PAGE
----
|written by Candace Fleming
Reader's Theater script available (thanks, Judy Freeman!)
Here's a chapter book of contemporary fables about a rambunctious group of fourth graders and their amazing teacher—the globe-trotting, Mayan-ceremonial-robe-wearing Mr. Jupiter—that is sure to delight students and teachers alike.
There's Calvin Tallywong, who wants to go back to kindergarten. But when he actually gets the chance, he's forced to do the squirrel dance and wear a school bus name tag. The moral of his story? Be careful what you wish for.
Then there's Amisha Spelwadi, who can spell wildebeest. No problem. When Mr. Jupiter asks the class to spell cat, all Amisha can come up with is kat. The moral: Don't count your chickens before they hatch.
Kids will laugh out loud as they learn tried-and-true lessons in this funny, fast-paced book.
Awards and Honors
Bank Street College of Education Best Children's Book of the Year 2008
CCBC Choices for 2008
Keystone to Reading (Pennsylvania) Book Award Nominee 2008-2009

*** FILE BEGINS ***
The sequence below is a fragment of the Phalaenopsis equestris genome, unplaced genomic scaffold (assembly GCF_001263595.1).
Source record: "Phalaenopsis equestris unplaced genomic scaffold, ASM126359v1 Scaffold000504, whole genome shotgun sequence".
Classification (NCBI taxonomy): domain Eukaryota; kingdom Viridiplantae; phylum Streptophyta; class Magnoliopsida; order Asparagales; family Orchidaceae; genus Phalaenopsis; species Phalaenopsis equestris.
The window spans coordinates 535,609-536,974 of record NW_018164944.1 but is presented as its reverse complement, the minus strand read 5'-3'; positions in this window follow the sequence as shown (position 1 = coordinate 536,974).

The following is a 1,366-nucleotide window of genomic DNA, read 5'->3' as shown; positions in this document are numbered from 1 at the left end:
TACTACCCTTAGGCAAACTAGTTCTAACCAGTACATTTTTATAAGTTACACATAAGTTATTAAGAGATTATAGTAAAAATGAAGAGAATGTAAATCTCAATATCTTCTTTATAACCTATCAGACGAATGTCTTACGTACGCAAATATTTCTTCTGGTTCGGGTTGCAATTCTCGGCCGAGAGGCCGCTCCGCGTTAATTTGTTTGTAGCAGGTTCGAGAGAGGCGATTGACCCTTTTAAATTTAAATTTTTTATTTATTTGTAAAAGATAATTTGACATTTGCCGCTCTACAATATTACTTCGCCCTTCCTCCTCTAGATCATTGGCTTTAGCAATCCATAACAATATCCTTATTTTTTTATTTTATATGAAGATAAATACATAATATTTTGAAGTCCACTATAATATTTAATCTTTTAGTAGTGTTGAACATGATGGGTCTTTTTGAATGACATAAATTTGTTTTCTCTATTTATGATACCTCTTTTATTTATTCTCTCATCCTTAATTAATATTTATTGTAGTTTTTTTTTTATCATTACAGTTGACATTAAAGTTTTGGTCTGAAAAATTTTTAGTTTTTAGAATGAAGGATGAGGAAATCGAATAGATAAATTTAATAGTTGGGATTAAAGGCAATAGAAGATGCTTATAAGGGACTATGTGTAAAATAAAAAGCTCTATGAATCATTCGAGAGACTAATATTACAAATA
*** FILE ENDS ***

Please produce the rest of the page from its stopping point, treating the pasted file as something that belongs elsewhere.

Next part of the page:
Grand Canyon Reader Award Nominee 2010
Louisiana Young Readers Choice Award Nominee 2010
Hawaii Nene Book Award Nominee 2008-2009
Volunteer State Book Award Nominee 2009-2010
Read the reviews
A rowdy group of students and their eccentric teacher star in Fleming's collection of determinedly loopy vignettes, each of which ends with an Aesop-like moral. On the day before school opens, the frantic principal still has not found a teacher for the notoriously unruly fourth graders. In walks Mr. Jupiter, whose credentials include working as a translator for Bigfoot, discovering the lost city of Atlantis and studying at the Coochie-Coochie Institute for Misbehaved Monkeys; he is hired on the spot. When he refuses to react to his students' misbehavior, they think up pranks guaranteed to rile him, but no one dares to pull them off (moral: “It is one thing to talk about it, another to do it”). … there's plenty to laugh at and even to ponder.
No teacher wants to teach this year's fourth-grade class at Aesop Elementary. Just as Mrs. Struggles, the principal, is about to give up, Mr. Jupiter appears with a flawlessly huge resume. The class tests him, but he wins them over as the year progresses through these 23 stories. As the title and school's name hint, there's an Aesop connection. Each of the stories has a moral straight out of a fable. … this is a winner, and the final story seems to promise a fifth-grade sequel.